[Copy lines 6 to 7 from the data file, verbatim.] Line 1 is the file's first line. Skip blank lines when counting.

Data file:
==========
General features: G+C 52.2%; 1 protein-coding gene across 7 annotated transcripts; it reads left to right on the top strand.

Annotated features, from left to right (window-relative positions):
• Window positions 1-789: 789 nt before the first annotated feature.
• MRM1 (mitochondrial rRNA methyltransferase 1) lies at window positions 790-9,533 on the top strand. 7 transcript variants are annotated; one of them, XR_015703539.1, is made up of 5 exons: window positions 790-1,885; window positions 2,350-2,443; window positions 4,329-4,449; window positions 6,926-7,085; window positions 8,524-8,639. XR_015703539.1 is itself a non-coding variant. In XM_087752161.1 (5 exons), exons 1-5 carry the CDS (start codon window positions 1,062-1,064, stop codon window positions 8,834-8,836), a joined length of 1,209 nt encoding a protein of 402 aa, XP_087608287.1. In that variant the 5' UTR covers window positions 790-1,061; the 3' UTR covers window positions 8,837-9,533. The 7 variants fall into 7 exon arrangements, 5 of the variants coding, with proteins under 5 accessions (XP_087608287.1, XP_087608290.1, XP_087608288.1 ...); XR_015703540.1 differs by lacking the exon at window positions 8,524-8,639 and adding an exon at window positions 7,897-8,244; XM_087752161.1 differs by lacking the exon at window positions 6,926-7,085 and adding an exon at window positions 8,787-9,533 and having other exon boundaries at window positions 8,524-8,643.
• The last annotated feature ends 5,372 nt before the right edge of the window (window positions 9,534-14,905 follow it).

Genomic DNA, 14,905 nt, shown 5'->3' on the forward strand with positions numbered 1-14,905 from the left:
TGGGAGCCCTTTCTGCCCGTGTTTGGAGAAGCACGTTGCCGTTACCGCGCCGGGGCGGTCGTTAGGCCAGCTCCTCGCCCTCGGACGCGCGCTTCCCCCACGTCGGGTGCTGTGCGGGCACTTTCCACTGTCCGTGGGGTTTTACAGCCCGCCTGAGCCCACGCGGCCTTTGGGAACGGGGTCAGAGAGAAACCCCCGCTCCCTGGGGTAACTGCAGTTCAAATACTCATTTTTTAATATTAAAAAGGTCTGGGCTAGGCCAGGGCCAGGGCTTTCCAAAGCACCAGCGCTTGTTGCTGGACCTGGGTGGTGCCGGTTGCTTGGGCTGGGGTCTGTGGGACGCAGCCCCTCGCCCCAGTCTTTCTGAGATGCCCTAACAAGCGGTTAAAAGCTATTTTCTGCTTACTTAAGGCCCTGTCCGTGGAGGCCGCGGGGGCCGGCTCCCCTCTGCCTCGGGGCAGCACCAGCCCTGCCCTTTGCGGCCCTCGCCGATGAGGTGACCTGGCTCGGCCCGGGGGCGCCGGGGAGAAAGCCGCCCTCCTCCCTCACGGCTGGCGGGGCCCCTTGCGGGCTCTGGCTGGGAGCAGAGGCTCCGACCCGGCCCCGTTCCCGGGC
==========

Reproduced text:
Genomic DNA, 14,905 nt, shown 5'->3' on the forward strand with positions numbered 1-14,905 from the left:
TGGGAGCCCTTTCTGCCCGTGTTTGGAGAAGCACGTTGCCGTTACCGCGCCGGGGCGGTCGTTAGGCCAGCTCCTCGCCCTCGGACGCGCGCTTCCCCCACGTCGGGTGCTGTGCGGGCACTTTCCACTGTCCGTGGGGTTTTACAGCCCGCCTGAGCCCACGCGGCCTTTGGGAACGGGGTCAGAGAGAAACCCCCGCTCCCTGGGGTAACTGCAGTTCAAATACTCATTTTTTAATATTAAAAAGGTCTGGGCTAGGCCAGGGCCAGGGCTTTCCAAAGCACCAGCGCTTGTTGCTGGACCTGGGTGGTGCCGGTTGCTTGGGCTGGGGTCTGTGGGACGCAGCCCCTCGCCCCAGTCTTTCTGAGATGCCCTAACAAGCGGTTAAAAGCTATTTTCTGCTTACTTAAGGCCCTGTCCGTGGAGGCCGCGGGGGCCGGCTCCCCTCTGCCTCGGGGCAGCACCAGCCCTGCCCTTTGCGGCCCTCGCCGATGAGGTGACCTGGCTCGGCCCGGGGGCGCCGGGGAGAAAGCCGCCCTCCTCCCTCACGGCTGGCGGGGCCCCTTGCGGGCTCTGGCTGGGAGCAGAGGCTCCGACCCGGCCCCGTTCCCGGGC